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Essays on Financial Institutions
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In this dissertation, I study the role of a specific group of financial institutions, institutional investors, in the asset allocation process as well as in shaping corporate policies. The first essay investigates the role of institutional investors in affording flexibility to firms’ payout policy during periods of capital market stress. Treating the financial crisis as a systemic shock, I find that institutional ownership is positively associated with the likelihood of payout cuts during the crisis. The payout reduction is overwhelmingly driven by cuts in share repurchases and by the presence of quasi-index investors. I conclude that institutional shareholding is valuable because it allows firms to tap into an internal source of financing during times of systemic financial stress. The second essay exploits a regulatory feature governing foreign institutional investors (FIIs) in India to study the timing of increases in the firm-specific limit on aggregate FII shareholding for a cross-section of Indian companies. We find that controlling shareholders (promoters) exploit their information advantage to sell overvalued equity to FIIs around valuation peaks. Despite the initial positive market reaction to greater anticipated FII shareholding, we find severe under-performance in the long run, both in stock prices and operating performance. At the same time, there are no changes in board structure. Our study thus reevaluates the role of FIIs in markets characterized by an opaque information environment. The final essay focuses on the role of two specific classes of active institutional investors - mutual funds and hedge funds - and their contribution to the asset allocation process. In this study, I investigate the extent to which the use of private information explains the performance of actively managed investment funds. Specifically, we examine the relationship between the R2 measure from regressing mutual funds’ returns on pricing factors and future fund returns. Contrary to the argument which posits that low R2 is a proxy for skill, we instead propose that it represents private information advantages and provide evidence to support this claim.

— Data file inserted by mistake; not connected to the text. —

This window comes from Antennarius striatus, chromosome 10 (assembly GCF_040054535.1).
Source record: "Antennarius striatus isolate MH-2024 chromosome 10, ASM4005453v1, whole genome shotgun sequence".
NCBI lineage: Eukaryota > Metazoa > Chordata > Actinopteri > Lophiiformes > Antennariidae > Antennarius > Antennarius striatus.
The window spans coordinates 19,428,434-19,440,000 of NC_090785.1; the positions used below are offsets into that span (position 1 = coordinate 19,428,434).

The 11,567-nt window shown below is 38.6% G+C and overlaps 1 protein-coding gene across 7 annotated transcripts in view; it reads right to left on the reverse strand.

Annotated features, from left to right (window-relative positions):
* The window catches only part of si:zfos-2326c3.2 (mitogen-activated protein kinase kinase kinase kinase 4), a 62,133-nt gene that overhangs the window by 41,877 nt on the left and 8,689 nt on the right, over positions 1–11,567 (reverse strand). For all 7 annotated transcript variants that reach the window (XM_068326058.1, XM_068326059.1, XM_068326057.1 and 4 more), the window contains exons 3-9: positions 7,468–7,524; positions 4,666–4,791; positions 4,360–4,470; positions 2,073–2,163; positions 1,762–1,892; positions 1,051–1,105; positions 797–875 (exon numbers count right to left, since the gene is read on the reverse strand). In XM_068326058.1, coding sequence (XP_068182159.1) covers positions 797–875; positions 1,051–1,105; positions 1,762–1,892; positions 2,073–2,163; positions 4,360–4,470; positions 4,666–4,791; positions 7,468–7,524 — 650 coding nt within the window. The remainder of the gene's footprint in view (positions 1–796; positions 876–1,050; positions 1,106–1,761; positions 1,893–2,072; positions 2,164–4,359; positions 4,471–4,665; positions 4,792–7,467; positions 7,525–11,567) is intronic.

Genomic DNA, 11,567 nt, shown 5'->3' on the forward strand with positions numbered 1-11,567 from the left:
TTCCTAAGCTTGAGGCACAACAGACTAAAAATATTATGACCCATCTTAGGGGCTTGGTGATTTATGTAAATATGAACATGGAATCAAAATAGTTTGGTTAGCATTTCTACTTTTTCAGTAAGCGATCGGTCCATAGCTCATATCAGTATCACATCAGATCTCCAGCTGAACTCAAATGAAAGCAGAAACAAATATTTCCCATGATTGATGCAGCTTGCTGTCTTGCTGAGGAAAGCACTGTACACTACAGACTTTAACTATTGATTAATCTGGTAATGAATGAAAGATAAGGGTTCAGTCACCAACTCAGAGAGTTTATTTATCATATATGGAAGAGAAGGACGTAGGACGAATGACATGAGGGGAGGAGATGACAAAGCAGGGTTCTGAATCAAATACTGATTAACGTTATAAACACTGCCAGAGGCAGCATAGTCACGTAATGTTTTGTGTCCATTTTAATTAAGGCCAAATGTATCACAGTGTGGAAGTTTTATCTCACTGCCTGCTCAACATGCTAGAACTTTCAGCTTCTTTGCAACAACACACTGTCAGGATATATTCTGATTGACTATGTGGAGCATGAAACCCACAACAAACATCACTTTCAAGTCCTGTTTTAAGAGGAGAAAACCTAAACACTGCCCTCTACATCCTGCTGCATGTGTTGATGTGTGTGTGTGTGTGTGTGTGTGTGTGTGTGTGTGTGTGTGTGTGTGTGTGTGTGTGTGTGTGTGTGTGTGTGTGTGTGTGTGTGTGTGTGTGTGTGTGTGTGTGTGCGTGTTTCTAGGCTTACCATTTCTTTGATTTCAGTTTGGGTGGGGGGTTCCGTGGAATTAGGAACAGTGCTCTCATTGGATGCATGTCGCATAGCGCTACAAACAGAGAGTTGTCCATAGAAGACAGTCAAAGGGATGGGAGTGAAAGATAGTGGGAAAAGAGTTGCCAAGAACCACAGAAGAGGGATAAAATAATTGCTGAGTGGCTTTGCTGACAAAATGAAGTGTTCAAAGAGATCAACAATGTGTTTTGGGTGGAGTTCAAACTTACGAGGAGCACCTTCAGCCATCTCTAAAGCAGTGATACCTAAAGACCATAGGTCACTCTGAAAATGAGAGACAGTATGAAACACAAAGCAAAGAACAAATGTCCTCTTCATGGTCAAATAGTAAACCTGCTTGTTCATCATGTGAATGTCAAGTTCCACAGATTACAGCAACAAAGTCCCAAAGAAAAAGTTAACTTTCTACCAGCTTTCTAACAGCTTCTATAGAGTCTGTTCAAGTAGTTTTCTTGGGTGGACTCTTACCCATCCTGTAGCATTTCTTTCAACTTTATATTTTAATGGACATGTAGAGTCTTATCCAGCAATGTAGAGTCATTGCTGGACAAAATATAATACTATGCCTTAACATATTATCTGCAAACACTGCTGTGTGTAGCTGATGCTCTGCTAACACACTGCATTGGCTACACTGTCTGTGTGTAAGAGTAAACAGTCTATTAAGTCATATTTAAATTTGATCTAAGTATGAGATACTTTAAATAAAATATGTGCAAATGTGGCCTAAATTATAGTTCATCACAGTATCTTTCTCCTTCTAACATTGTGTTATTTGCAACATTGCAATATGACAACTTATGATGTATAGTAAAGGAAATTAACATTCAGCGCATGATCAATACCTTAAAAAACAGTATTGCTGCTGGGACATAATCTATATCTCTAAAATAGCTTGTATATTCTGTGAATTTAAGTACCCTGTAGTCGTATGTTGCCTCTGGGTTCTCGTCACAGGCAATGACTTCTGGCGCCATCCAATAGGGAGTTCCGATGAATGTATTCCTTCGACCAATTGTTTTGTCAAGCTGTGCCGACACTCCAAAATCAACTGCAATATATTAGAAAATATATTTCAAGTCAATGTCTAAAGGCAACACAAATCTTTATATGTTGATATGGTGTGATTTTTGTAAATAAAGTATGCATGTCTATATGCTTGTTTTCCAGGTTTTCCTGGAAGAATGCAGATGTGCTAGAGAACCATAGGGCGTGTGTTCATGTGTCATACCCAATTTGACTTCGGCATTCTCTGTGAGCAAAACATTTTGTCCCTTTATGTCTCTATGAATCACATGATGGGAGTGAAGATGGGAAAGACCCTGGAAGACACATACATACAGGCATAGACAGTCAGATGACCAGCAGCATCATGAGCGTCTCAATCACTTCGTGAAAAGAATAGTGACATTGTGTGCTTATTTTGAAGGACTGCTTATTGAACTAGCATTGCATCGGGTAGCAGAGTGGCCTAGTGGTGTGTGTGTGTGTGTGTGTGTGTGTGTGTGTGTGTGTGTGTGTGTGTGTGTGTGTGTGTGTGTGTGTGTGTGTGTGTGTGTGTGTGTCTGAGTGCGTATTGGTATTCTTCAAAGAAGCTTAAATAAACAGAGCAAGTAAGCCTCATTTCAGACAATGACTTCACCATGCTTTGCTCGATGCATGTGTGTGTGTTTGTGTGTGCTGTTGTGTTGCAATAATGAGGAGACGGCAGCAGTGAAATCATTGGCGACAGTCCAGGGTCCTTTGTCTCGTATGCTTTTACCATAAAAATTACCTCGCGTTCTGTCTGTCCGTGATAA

Foreign Institutional Investors
Haque, Syed Imranul (2016). Essays on Financial Institutions. Doctoral dissertation, Texas A & M University. Available electronically from